A long way to goKim Chong-in, the recruited interim leader of the main opposition Minjoo Party of Korea, decided to remain in the liberal party despite a public face-off with the opposition’s hard-line faction. Kim’s sense of entitlement to a proportional representative seat that would ensure him another term in the legislature after the April 13 election triggered uproar within the party, forcing the economist-turned-politician to leave the party.
But Kim was persuaded to stay by former party leader Moon Jae-in and continue with his campaign to reinvent the party with a more centrist orientation. As the latest fiasco suggests, the work of wiping out the factional struggle, as well as the stubborn adherence to the student activist and democratic movement roots of the party, could be a lengthy uphill battle.
The mainstream faction, with allegiance to the former and deceased President Roh Moo-hyun, had condoned Kim’s nomination tactics — shunning the tradition of recruiting left-leaning activists and instead picking moderate figures with expertise in various fields regardless of their ideological backgrounds. But the mainstream group raised a clamor as soon as the nomination list was finalized, and took concerted action against the leader.
Standing at the forefront were senior members of the party executive committees when Moon was head of the party. Former lawmakers and statesmen during the Roh administration also joined the chorus condemning Kim, with former Justice Minister Kang Geum-sil calling him a “crazy old man.”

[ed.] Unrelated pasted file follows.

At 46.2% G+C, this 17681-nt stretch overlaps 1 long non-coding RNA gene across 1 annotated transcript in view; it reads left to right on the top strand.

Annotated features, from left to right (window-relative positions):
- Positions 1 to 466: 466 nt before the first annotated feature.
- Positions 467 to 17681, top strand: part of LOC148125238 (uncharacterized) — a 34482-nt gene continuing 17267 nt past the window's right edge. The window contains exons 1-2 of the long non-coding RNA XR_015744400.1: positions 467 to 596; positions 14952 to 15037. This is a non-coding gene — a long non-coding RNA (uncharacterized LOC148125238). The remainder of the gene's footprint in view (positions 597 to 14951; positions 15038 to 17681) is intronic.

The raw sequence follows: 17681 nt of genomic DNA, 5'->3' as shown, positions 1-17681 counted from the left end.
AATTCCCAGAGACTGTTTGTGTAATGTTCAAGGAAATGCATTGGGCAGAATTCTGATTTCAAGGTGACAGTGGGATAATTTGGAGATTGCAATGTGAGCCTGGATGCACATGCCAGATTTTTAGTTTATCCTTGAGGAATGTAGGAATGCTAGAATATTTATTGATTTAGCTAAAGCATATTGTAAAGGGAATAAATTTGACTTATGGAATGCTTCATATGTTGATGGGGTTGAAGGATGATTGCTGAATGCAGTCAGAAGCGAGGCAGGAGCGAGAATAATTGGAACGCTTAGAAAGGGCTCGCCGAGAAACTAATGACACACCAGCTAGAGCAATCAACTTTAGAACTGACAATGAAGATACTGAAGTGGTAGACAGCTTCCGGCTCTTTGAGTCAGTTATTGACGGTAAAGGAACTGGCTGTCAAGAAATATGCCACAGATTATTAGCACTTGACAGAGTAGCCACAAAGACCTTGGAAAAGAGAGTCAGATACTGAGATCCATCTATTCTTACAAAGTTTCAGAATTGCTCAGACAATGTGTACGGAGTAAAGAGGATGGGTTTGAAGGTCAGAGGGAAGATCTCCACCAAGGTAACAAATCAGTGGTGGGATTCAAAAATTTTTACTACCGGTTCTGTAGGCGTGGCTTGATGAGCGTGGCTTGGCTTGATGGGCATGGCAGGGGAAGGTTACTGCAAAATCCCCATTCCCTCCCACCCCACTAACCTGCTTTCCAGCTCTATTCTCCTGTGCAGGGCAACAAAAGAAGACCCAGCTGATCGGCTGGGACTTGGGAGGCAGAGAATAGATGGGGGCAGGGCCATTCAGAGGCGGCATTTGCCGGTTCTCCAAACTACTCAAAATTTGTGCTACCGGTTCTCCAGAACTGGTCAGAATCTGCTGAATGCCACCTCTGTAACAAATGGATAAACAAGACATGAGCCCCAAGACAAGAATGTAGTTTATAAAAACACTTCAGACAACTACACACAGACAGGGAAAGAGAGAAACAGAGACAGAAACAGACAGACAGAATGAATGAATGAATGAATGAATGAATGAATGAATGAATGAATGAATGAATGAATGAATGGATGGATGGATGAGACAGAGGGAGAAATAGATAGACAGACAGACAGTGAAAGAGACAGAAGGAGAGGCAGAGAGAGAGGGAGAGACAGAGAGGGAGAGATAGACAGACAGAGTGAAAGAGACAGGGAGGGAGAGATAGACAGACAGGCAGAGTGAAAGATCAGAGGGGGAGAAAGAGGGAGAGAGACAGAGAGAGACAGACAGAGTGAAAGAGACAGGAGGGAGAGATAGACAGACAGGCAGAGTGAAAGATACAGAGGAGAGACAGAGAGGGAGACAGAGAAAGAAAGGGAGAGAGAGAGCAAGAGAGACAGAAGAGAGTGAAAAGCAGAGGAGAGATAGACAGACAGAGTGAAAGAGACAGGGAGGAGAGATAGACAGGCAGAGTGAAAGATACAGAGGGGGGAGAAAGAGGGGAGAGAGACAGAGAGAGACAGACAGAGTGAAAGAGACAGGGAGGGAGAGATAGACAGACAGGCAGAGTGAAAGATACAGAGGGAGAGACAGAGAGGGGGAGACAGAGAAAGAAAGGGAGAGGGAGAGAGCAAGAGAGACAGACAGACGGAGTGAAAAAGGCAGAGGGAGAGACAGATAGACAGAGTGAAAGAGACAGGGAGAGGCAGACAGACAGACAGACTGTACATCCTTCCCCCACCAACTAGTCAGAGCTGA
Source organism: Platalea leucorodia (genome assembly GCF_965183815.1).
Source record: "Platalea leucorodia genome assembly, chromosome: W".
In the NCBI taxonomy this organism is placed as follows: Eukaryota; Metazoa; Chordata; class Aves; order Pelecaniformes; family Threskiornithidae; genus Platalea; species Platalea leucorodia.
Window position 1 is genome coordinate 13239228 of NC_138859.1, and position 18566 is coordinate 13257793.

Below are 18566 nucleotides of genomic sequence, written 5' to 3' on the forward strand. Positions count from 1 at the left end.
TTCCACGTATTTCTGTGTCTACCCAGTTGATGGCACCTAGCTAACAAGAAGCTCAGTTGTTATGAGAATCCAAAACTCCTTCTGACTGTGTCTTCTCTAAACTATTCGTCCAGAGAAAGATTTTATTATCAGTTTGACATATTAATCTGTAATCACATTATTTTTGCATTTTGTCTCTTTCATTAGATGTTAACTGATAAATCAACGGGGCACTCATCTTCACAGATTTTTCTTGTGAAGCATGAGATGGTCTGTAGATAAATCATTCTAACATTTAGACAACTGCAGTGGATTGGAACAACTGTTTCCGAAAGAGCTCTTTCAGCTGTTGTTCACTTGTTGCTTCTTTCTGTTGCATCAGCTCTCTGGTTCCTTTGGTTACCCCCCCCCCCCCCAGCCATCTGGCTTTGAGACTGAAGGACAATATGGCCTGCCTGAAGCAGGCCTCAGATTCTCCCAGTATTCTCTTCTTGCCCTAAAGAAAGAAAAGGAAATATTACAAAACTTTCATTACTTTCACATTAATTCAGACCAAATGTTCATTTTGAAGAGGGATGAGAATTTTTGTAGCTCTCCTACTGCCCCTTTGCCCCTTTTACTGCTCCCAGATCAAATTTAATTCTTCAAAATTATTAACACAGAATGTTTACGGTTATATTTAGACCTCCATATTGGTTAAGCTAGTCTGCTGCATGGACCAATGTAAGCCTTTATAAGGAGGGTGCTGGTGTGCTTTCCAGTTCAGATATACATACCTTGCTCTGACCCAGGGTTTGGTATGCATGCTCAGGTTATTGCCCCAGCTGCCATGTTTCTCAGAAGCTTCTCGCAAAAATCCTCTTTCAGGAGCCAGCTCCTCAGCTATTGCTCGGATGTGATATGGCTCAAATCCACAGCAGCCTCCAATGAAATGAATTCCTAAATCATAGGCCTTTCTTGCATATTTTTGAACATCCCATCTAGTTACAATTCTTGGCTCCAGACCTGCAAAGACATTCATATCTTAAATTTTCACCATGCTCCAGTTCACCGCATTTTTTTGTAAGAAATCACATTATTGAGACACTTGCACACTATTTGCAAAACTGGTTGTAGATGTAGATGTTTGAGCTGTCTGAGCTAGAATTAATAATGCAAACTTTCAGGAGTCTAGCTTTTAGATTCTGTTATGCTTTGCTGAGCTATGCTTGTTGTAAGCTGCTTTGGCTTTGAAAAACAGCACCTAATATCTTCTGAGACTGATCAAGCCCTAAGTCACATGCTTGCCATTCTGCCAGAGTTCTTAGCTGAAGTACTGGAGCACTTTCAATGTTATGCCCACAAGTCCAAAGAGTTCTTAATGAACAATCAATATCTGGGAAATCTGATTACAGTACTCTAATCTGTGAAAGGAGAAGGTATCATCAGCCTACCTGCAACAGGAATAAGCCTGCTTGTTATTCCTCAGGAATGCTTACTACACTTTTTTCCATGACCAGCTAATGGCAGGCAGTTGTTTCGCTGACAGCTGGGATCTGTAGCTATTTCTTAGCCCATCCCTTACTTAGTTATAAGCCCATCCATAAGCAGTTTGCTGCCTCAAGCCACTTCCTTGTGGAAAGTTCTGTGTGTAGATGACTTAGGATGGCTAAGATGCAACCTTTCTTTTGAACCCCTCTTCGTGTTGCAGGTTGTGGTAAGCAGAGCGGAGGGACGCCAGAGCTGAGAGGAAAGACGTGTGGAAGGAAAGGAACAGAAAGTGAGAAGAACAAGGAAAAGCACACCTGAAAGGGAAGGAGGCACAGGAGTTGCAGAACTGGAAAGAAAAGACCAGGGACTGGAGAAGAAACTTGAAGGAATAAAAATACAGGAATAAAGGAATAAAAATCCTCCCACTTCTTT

But their fury was suddenly silenced by Moon upon realizing there would be no better alternative to save the party. Kim also had included several activists from civilian groups in the proportional representative list. Once the election season is over, the faction may break its feigned peace, and the revolt against the leadership may renew. Even though many of Roh’s hard-line followers were excluded, most of the Moon lineage made the candidacy list.
Many key members remain in the party’s central committee. Kim’s status would be threatened if they join forces again. Reform is never easy. Kim should have been more subtle. He should have left others to nominate him for the proportional placement instead of self-naming. Reform in the main opposition is important because its old, contentious ways have undermined state affairs. Kim must prove that his reform drive is not motivated by self-interest, but by the party’s.
JoongAng Ilbo, March 24, Page 30